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Jun-23-2010 22:58printcomments

Your City USA visits Zena

For all of our technology, we can do no better than etch our names, our dates of birth and death as deeply into stone as we can.

Your City USA Zena Oregon

(Zena, Oregon) - It lies about ten miles northwest of Salem. There are those who call it a ghost town, and I'd have to agree since there are few remaining inhabitants in Zena.

The Spring Valley Presbyterian Church graveyard remains, however, but to my knowledge it isn't a place of ghosts or horrors of any kind. It's not really about death either. It is a place of memory.

Here is memory recorded in the only technology these people knew: chisel and granite. The body dies, they knew, but if you could at least scratch your name deeply enough into a chunk of polished stone you can continue a presence.

I got that feeling when I visited the graveyard this last Memorial Day weekend. These people have a story. It may be brief. It may consist of no more than their name, the dates of their birth and death and perhaps a notation as to whom they were espoused to.

I was here, is the only message they've really left. You can't get more determined than that.

I'd like to expand their presence. Their marble headstones endure, but I would like to introduce them to the digital world where they may join the rest of us on the internet with their message of previous existence.

Look on these photos with kindness in your heart. I don't have to tell you that we, too, one day will want echo their message.


For all of our technology, we can do no better than etch our names, our dates of birth and death as deeply into stone as we can.

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Leonardo (Glen L. Bledsoe), cartoonist, was born and raised in Indiana. He graduated from Indiana University with a Bachelor of Arts degree in Fine Arts and studied at the Art Institute of Chicago for several years. Glen made his home in Oregon in the early 80's where he continues to enjoy the mild climate and lack of sales tax.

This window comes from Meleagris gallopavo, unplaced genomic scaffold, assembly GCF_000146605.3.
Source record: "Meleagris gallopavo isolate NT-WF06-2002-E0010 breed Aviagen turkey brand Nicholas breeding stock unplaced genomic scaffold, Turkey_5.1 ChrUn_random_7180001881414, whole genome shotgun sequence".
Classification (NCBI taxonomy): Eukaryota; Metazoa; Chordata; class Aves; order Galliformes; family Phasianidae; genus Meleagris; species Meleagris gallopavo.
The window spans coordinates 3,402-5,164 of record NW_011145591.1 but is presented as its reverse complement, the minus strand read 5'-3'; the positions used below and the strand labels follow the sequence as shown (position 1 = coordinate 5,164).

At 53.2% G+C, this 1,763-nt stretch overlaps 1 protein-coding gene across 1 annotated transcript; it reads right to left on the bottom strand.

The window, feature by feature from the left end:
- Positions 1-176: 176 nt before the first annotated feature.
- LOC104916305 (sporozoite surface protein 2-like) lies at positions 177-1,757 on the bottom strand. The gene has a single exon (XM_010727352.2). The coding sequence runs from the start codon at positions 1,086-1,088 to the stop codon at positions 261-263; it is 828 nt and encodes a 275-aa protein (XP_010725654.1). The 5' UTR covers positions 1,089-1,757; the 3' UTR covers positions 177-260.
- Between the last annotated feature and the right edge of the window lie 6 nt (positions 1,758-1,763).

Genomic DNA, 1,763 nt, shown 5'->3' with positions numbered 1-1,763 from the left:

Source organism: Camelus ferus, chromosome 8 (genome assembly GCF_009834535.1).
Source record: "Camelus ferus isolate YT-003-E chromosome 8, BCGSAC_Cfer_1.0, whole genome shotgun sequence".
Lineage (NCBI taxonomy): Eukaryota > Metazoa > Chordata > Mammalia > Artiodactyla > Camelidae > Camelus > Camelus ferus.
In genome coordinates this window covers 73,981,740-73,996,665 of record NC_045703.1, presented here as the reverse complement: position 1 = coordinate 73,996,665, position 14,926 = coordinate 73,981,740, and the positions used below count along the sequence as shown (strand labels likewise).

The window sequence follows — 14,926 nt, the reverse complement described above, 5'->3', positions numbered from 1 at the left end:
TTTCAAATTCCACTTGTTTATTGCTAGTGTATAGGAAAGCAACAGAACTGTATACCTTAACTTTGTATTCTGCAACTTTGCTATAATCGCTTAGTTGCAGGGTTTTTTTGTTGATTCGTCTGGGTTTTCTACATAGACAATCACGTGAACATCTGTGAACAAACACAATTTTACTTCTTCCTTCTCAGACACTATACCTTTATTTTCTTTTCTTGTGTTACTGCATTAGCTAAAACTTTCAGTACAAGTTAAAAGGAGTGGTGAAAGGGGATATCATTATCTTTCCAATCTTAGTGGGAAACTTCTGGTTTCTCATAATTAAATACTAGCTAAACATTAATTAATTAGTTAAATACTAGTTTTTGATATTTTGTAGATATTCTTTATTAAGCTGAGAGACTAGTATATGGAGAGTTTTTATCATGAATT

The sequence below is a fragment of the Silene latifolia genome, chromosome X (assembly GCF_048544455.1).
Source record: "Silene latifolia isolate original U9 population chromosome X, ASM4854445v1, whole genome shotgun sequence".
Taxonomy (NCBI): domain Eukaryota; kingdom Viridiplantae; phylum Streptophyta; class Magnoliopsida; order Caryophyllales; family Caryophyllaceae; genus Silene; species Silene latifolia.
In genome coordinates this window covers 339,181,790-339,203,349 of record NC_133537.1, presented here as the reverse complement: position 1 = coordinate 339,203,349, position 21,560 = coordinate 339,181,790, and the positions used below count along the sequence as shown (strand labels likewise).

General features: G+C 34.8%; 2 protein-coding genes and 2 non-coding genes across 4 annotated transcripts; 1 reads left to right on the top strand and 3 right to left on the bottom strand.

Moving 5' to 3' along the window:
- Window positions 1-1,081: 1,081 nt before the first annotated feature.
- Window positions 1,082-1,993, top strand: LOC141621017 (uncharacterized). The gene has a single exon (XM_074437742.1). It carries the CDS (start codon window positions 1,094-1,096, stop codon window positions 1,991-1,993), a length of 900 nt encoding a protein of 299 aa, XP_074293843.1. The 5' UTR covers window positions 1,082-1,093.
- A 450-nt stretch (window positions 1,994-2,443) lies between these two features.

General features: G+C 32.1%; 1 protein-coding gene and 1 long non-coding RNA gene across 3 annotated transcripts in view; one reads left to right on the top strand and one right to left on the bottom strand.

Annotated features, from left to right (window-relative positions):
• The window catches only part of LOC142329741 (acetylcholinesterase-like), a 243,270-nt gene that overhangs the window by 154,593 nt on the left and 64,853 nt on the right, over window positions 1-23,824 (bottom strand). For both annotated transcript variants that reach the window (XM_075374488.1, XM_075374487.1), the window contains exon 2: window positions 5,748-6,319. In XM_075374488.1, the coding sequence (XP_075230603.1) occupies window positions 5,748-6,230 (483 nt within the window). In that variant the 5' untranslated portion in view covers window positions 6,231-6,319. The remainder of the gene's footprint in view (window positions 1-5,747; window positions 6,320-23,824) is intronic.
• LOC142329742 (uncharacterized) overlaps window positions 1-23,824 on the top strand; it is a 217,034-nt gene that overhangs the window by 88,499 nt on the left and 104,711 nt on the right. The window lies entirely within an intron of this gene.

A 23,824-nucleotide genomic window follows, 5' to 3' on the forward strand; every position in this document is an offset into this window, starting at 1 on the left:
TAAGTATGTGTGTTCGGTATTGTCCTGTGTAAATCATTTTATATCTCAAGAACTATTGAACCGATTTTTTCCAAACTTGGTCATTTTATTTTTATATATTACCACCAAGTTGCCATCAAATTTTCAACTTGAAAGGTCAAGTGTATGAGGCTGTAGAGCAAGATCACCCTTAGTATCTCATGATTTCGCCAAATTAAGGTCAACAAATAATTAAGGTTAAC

He and his wife Karen have published seventeen books together for the school library market. Glen has written extensively on the issues of technology and education for the National Education Association and other Leonardo (Glen L. Bledsoe) publications. When he is not creating this unique cartoon series, Glen is either teaching, writing a novel, composing music, or reading.

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Glen June 24, 2010 9:32 pm (Pacific time)

I don't have any background to know, but I suspect you're right. I did a quick Google search for "Killoop" and found it connected to families in Montana. There were notations in a language which wasn't English nor in anything else I recognized.

The Chemawa Indian School dates back to the 1870's. You can read more here.

gp June 24, 2010 5:25 am (Pacific time)

Leonardo, I love this little grave yard if it is the one my friend and I always called the Buryan" Church.  Does the back of the chapel raise up higher than the front so those in back can see easily?  I don't know if that was a peculiar style for buryan' chapels or not.Thanks for this artcile.  I love to wander in old grave yards and look at the names and the dates and think of the pople and enjoy the beauty and history.  Some of the people whose graves were near places I lived were Mary Barlow, the rotten rat Henry Skene Ogdan, and Henry Weinhard.  I did once find the grave of my friend's grandparents and was able to direct him to the place.  One of my favorite photos is of me with my grandsons laying on top of my parents graves. Pretending to take a nap.  We love to visit our family plot though most are in urns not coffins but below the ground in one spot.  Needless to say, I am not inclined to like the idea of spreading ashes around willy nilly.

Anonymous June 24, 2010 5:14 am (Pacific time)

Archie Killoops sounds like a Native person's name. There was that Normal School around Salem someplace, what do you know about that? I have a basket made there in the native style about 1900.

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